Jonathan LeBlanc, fire chief of the Eel Brook and District department, is also spreading the message. In the Municipality of Argyle the switchover to Digby dispatch has also taken place.

“They need to be calling Digby dispatch in order for the fire departments to get dispatched,” he said about security/monitoring providers. “Anyone living from Port Maitland to Pubnico, they have to call their monitoring companies and let them know that . . . I’ve contacted the schools in my district, along with some of the businesses, but I have no way of knowing how many homes have alarms and what homes don’t.”

LeBlanc said he was speaking to a dispatcher last week who said they were still getting calls from the Barrington area that should instead be going to Valley dispatch.

In the Municipality of Barrington, the Barrington Port la Tour and Island Barrington Passage fire departments moved to Valley Communications in September.

“We missed the fact that we had to notify home owners and businesses that if they had an alarm system they had to notify the alarm companies that these two departments had changed dispatch companies,” said David Kendrick, Fire Service Coordinator for the Municipality of Barrington. They worked quickly to correct that.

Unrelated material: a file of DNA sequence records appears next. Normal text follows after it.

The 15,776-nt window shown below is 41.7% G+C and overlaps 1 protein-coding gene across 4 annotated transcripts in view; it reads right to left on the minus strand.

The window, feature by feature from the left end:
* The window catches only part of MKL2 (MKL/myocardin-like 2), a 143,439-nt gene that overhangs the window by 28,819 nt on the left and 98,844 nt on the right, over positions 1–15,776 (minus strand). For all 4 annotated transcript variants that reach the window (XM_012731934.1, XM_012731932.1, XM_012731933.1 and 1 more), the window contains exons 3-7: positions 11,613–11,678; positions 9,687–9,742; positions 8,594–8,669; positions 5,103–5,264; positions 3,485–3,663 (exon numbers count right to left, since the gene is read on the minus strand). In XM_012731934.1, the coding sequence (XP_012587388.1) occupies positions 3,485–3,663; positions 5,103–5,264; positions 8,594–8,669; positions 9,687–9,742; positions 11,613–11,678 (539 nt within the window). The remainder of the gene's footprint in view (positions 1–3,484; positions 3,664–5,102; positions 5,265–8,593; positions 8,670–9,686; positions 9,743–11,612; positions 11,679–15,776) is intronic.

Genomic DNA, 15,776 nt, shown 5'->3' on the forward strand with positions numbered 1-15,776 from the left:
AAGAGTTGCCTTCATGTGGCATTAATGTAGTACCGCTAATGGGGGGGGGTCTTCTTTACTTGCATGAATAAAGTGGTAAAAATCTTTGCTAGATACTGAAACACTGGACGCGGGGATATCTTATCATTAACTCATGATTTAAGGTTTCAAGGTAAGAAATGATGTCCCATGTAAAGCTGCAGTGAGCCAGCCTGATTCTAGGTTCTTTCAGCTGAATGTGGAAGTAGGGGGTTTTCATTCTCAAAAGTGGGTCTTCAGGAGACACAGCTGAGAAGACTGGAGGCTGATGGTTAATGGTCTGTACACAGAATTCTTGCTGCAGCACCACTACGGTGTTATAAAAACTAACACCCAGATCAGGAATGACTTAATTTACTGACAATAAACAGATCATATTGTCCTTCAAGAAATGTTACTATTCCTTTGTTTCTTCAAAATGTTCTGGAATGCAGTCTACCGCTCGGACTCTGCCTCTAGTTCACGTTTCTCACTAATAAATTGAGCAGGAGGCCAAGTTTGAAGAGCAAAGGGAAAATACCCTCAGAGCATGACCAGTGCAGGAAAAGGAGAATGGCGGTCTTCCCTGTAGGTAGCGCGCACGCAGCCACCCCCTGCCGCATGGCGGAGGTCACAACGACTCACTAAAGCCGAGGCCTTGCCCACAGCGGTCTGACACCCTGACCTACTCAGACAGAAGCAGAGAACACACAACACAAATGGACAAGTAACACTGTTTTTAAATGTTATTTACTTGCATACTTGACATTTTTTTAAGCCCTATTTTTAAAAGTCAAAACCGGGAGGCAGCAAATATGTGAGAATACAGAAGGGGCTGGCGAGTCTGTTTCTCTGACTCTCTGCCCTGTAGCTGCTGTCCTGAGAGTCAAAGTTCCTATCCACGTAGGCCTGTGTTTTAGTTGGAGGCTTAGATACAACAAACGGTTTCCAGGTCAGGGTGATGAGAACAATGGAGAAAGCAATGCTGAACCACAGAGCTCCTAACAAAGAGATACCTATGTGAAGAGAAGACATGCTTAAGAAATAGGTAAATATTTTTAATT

“I contacted the alarm companies that I knew of, but I did not know all of the alarm companies that our residents used. We decided to do a mail out to all residents in the fire districts of the above mentioned fire departments informing them of this change and we had the notices printed and sent them out to all residents and businesses,” he said. “A few weeks later we were notified by Yarmouth dispatch that they were still getting calls from alarm companies so I contacted the fire chief in Yarmouth asking his advice and he sent me a list of all the alarm companies that he knew of. I called and emailed all of the companies notifying them of the change of dispatch.”

The Woods Harbour/Shag Harbour Fire Department switched from Yarmouth dispatch to Valley Communications last week. Kendrick said the municipality wants to ensure people know about the switchover.

The Municipality of Yarmouth alerted its residents to its changeover to Digby dispatch through its website and social media last week and, along with the Municipality of Argyle, also reached out to security companies as added support for businesses and residents, even though it is the property owners’ responsibility to ensure that any security service they purchase has the correct information about emergency dispatch, said Yarmouth municipal CAO Victoria Brooks.